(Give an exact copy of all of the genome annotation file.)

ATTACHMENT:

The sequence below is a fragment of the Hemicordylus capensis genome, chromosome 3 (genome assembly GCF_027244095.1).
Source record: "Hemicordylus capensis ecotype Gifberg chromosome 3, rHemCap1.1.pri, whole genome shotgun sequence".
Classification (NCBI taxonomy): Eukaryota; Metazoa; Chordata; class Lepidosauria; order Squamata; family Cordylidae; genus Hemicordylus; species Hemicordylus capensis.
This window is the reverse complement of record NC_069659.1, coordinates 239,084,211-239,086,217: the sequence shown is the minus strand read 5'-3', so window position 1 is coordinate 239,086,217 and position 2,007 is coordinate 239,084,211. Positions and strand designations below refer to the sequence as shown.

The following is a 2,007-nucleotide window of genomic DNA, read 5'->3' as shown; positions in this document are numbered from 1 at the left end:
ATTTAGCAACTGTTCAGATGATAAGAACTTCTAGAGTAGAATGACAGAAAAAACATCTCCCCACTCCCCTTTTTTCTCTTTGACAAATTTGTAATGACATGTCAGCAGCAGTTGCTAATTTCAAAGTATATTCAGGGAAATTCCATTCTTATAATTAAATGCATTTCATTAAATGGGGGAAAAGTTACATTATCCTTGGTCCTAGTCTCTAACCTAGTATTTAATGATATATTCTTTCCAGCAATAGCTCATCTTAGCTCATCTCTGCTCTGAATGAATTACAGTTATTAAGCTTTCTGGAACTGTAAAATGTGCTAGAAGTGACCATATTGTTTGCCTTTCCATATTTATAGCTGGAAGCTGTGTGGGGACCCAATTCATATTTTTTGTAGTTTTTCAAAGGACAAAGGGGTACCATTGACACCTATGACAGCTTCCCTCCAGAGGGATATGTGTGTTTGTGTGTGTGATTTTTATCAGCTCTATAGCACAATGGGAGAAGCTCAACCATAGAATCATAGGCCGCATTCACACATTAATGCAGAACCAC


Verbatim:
The sequence below is a fragment of the Hemicordylus capensis genome, chromosome 3 (genome assembly GCF_027244095.1).
Source record: "Hemicordylus capensis ecotype Gifberg chromosome 3, rHemCap1.1.pri, whole genome shotgun sequence".
Classification (NCBI taxonomy): Eukaryota; Metazoa; Chordata; class Lepidosauria; order Squamata; family Cordylidae; genus Hemicordylus; species Hemicordylus capensis.
This window is the reverse complement of record NC_069659.1, coordinates 239,084,211-239,086,217: the sequence shown is the minus strand read 5'-3', so window position 1 is coordinate 239,086,217 and position 2,007 is coordinate 239,084,211. Positions and strand designations below refer to the sequence as shown.

The following is a 2,007-nucleotide window of genomic DNA, read 5'->3' as shown; positions in this document are numbered from 1 at the left end:
ATTTAGCAACTGTTCAGATGATAAGAACTTCTAGAGTAGAATGACAGAAAAAACATCTCCCCACTCCCCTTTTTTCTCTTTGACAAATTTGTAATGACATGTCAGCAGCAGTTGCTAATTTCAAAGTATATTCAGGGAAATTCCATTCTTATAATTAAATGCATTTCATTAAATGGGGGAAAAGTTACATTATCCTTGGTCCTAGTCTCTAACCTAGTATTTAATGATATATTCTTTCCAGCAATAGCTCATCTTAGCTCATCTCTGCTCTGAATGAATTACAGTTATTAAGCTTTCTGGAACTGTAAAATGTGCTAGAAGTGACCATATTGTTTGCCTTTCCATATTTATAGCTGGAAGCTGTGTGGGGACCCAATTCATATTTTTTGTAGTTTTTCAAAGGACAAAGGGGTACCATTGACACCTATGACAGCTTCCCTCCAGAGGGATATGTGTGTTTGTGTGTGTGATTTTTATCAGCTCTATAGCACAATGGGAGAAGCTCAACCATAGAATCATAGGCCGCATTCACACATTAATGCAGAACCAC